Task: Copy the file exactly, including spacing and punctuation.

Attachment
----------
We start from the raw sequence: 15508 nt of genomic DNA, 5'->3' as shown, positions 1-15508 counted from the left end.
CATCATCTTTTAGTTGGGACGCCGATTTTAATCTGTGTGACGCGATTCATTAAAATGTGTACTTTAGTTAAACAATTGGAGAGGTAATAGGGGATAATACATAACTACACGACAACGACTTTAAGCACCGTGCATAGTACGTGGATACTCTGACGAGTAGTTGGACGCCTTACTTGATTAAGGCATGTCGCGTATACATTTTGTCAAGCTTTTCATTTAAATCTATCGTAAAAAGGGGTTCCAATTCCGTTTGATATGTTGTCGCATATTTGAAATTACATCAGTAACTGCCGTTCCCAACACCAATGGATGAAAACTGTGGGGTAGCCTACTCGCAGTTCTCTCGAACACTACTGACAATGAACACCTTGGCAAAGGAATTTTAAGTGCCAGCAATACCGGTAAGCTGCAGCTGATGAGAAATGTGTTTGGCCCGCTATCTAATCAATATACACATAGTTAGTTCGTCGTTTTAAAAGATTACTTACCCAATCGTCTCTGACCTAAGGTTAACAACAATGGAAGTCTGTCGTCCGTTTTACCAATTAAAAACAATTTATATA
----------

We start from the raw sequence: 15508 nt of genomic DNA, 5'->3' as shown, positions 1-15508 counted from the left end.
CATCATCTTTTAGTTGGGACGCCGATTTTAATCTGTGTGACGCGATTCATTAAAATGTGTACTTTAGTTAAACAATTGGAGAGGTAATAGGGGATAATACATAACTACACGACAACGACTTTAAGCACCGTGCATAGTACGTGGATACTCTGACGAGTAGTTGGACGCCTTACTTGATTAAGGCATGTCGCGTATACATTTTGTCAAGCTTTTCATTTAAATCTATCGTAAAAAGGGGTTCCAATTCCGTTTGATATGTTGTCGCATATTTGAAATTACATCAGTAACTGCCGTTCCCAACACCAATGGATGAAAACTGTGGGGTAGCCTACTCGCAGTTCTCTCGAACACTACTGACAATGAACACCTTGGCAAAGGAATTTTAAGTGCCAGCAATACCGGTAAGCTGCAGCTGATGAGAAATGTGTTTGGCCCGCTATCTAATCAATATACACATAGTTAGTTCGTCGTTTTAAAAGATTACTTACCCAATCGTCTCTGACCTAAGGTTAACAACAATGGAAGTCTGTCGTCCGTTTTACCAATTAAAAACAATTTATATA